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Congratulations! This post was selected as one of the five best business blog posts of the week in my Three Star Leadership Midweek Review of the Business Blogs.


Wally Bock

Interesting analogy, you definately did it justice!

To bring the idea full circle ... how do you reccomend shifting the managers focus from short-term (raising teams wages), to long-term company success?

Holding "managers accountable for their roles as stewards" has a nice theoretical ring to it, but if: 1) Nuts and bolts training and
2) Performance based pay systems, aren't the answers ... then what is?

What are some effectual processes, tools or practices that can motivate managers to put the company long-term success before the immediate compensation pressures of their team?


Thanks! Always an honor to make the Midweek Review cut!


Great questions... hmmm, perhaps a follow-on post is in order. Back to you on that.

Ann - Beauty of a post! You really got me thinking about this issue...

As a compensation expert, do you feel that pay for performance plans can be saved by more strictly defined performance metrics and accompanying rewards? ie... Attaining a manufacturing defect rate of less than .01% earns a $1000 bonus... .001% earns a $2500 bonus etc.

I see the prevelance of the problem you described above, but I can't help but wonder if it's the concept of merit pay that is flawed or if it's the systems that organizations implement that are causing this problem.

-Chris Young


Thanks for the comment, and for featuring the post on your "Fab Five" this week. Readers, if you aren't already familiar with Chris' blog, Maximizing Possibility, be sure and check it out!


You ask some great questions. I do think that clear communication, up front, about what will be rewarded and how, is essential if we are looking for a reward plan to actually impact behavior and efforts. As in the example you provide. And, of course, we need to be VERY careful about what we choose to reward, ala the law of unintended consequences.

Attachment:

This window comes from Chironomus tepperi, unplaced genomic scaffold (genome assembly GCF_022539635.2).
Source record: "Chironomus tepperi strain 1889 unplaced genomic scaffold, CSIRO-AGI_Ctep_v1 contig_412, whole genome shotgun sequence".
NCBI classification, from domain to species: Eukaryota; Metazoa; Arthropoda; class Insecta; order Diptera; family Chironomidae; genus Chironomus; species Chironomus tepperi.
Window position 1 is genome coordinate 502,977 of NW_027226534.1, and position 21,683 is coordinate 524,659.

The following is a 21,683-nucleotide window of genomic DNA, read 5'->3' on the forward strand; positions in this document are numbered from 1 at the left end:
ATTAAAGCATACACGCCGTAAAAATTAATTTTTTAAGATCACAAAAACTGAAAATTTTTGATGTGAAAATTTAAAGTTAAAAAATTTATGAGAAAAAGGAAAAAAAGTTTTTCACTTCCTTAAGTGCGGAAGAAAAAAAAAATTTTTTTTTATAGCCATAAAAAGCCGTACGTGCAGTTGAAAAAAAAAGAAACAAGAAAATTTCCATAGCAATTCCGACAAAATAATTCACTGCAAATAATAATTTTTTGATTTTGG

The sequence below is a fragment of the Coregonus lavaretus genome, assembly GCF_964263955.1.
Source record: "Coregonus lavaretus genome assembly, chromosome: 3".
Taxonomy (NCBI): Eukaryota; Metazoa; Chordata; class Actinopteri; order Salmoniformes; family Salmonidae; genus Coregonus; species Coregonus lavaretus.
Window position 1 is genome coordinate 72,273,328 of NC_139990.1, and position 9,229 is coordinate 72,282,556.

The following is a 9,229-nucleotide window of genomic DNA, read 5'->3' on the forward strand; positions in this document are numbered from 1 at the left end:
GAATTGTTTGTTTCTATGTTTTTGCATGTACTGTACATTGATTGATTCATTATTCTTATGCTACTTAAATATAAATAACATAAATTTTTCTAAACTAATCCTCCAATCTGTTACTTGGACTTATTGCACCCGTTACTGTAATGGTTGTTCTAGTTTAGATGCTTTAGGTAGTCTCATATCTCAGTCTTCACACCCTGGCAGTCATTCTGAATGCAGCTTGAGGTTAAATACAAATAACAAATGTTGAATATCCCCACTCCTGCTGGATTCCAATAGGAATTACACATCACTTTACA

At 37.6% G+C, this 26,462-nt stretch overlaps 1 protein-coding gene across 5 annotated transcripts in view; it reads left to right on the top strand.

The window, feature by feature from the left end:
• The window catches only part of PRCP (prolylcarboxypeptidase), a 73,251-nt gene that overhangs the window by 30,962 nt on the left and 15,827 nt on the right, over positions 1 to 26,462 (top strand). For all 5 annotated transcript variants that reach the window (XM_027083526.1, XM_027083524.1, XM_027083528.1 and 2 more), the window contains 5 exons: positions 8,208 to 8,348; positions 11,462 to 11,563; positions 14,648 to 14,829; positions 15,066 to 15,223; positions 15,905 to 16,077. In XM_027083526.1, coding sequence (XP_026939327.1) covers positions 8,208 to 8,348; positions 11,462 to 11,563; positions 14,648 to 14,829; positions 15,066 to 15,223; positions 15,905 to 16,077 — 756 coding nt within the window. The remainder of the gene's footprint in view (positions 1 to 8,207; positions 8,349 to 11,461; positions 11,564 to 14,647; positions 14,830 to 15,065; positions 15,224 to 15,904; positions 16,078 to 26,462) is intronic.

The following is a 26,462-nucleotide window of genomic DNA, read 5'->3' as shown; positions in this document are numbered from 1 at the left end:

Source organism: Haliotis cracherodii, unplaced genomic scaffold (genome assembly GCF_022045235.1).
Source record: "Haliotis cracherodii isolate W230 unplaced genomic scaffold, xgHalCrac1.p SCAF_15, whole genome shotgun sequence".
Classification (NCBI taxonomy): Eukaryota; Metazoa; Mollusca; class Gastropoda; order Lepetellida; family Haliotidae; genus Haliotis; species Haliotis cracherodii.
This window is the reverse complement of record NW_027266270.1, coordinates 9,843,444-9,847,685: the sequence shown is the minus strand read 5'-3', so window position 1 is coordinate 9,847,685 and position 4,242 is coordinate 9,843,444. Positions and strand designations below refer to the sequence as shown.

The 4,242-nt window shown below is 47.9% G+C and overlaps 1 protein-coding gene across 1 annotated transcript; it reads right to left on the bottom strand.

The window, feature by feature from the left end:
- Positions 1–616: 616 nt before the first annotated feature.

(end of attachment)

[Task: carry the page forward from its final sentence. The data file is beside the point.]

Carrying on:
Merit pay - the attempt to reward performance by differentiating salary increase amounts - faces a myriad of challenges in today's organization, not the least of which is trying to do so with 3-4% salary increase budgets. And yet ... even in light of these difficulties, I still think there is merit in the concept of merit pay.

See more discussion in this earlier post on the "merits" of pay for performance:


Classical 'Tragedy of the Commons' may be solved by 'splitting' Common to small parts.

So, why not fix amount of money distributed by each unit manager?
When distributing fixed amount of money, unit manager would have no reason to increase average scores of his/her unit.

The amount or money for each unit (unit increasing program) may be calculate on base of:
1)'calculable outcomes' of unit work (if exists) - as Chris Young
2)unit work evaluation from the top management,
3)common % increase for each unit total salary summ.

Is this the Solution?

Ann - Thanks for the follow up and link to your previous post.

Your posts really bring to bear the complexity and nuances of compensation plans.

Thanks for the food for thought!


It is a worthwhile suggestion, and mirrors the relatively common approach of asking individual work units to adhere to a particular merit budget. While this keeps managers - in theory at least - from dipping into the collective pool of merit funds, it also relies on the assumption that performance is evenly distributed across all work units. In other words, it assumes that you won't have a group of relatively higher performers in one group and relatively lower performers in another - an assumption that gets trickier as work groups get smaller. My concern - are we setting up for some of the same issues as when we force performance distribution?



I agree - the same problem of distribution would arise 'one level higher' (problem to distribute scores and money between units).
We can construct all-level hierarchical 'feudal-like' structure from top to down: manager 'one-level-up' fixes 'increase amounts' distributed by managers 'one-level-down'. But it would be too tangled (and may give way to corruption).

The other way - to diminish using of 'evaluating by managers'.
We can use 'measurable' outcomes of unit and employee work instead.
And if we need evaluation - better using 'evaluation by inner clients' (those units/persons our unit make job for).

The third way - to improve manager culture.

Unfortunately all the ways are not easy :-)


Great and very thought provoking comments! And, I agree with your closing statement: If any of these were easy, I guess they would already be happening, right?

Thanks for lending your well-considered perspective to this!

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About The Author

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    Compensation consultant Ann Bares is the Managing Partner of Altura Consulting Group. Ann has more than 20 years of experience consulting with organizations in the areas of compensation and performance management.

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